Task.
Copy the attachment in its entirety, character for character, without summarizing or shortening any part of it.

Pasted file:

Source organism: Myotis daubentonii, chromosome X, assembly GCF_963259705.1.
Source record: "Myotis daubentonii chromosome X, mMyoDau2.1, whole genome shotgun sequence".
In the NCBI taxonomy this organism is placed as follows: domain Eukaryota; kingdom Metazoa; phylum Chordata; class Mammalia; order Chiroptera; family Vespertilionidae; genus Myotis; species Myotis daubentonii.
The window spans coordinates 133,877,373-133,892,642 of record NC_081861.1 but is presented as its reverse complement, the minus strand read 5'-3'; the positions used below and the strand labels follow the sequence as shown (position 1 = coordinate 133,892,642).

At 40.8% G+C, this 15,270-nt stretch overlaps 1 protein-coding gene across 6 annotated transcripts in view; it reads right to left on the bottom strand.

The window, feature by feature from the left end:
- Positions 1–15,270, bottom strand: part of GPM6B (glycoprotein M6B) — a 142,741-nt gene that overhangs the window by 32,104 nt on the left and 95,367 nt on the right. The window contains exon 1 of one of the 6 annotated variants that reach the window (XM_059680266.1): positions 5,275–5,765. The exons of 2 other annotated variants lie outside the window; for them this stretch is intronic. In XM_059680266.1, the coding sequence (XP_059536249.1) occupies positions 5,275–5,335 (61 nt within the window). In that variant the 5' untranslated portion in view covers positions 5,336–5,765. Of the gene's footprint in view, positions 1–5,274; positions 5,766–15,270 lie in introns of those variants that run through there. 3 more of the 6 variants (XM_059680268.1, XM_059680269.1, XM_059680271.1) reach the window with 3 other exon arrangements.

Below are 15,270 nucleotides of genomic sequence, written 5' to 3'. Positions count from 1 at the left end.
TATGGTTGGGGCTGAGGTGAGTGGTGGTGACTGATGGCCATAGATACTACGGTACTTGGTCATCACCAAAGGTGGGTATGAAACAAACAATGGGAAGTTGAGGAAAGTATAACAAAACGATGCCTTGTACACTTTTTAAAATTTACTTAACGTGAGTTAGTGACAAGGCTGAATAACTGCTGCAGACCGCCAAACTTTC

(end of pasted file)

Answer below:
Source organism: Myotis daubentonii, chromosome X, assembly GCF_963259705.1.
Source record: "Myotis daubentonii chromosome X, mMyoDau2.1, whole genome shotgun sequence".
In the NCBI taxonomy this organism is placed as follows: domain Eukaryota; kingdom Metazoa; phylum Chordata; class Mammalia; order Chiroptera; family Vespertilionidae; genus Myotis; species Myotis daubentonii.
The window spans coordinates 133,877,373-133,892,642 of record NC_081861.1 but is presented as its reverse complement, the minus strand read 5'-3'; the positions used below and the strand labels follow the sequence as shown (position 1 = coordinate 133,892,642).

At 40.8% G+C, this 15,270-nt stretch overlaps 1 protein-coding gene across 6 annotated transcripts in view; it reads right to left on the bottom strand.

The window, feature by feature from the left end:
- Positions 1–15,270, bottom strand: part of GPM6B (glycoprotein M6B) — a 142,741-nt gene that overhangs the window by 32,104 nt on the left and 95,367 nt on the right. The window contains exon 1 of one of the 6 annotated variants that reach the window (XM_059680266.1): positions 5,275–5,765. The exons of 2 other annotated variants lie outside the window; for them this stretch is intronic. In XM_059680266.1, the coding sequence (XP_059536249.1) occupies positions 5,275–5,335 (61 nt within the window). In that variant the 5' untranslated portion in view covers positions 5,336–5,765. Of the gene's footprint in view, positions 1–5,274; positions 5,766–15,270 lie in introns of those variants that run through there. 3 more of the 6 variants (XM_059680268.1, XM_059680269.1, XM_059680271.1) reach the window with 3 other exon arrangements.

Below are 15,270 nucleotides of genomic sequence, written 5' to 3'. Positions count from 1 at the left end.
TATGGTTGGGGCTGAGGTGAGTGGTGGTGACTGATGGCCATAGATACTACGGTACTTGGTCATCACCAAAGGTGGGTATGAAACAAACAATGGGAAGTTGAGGAAAGTATAACAAAACGATGCCTTGTACACTTTTTAAAATTTACTTAACGTGAGTTAGTGACAAGGCTGAATAACTGCTGCAGACCGCCAAACTTTC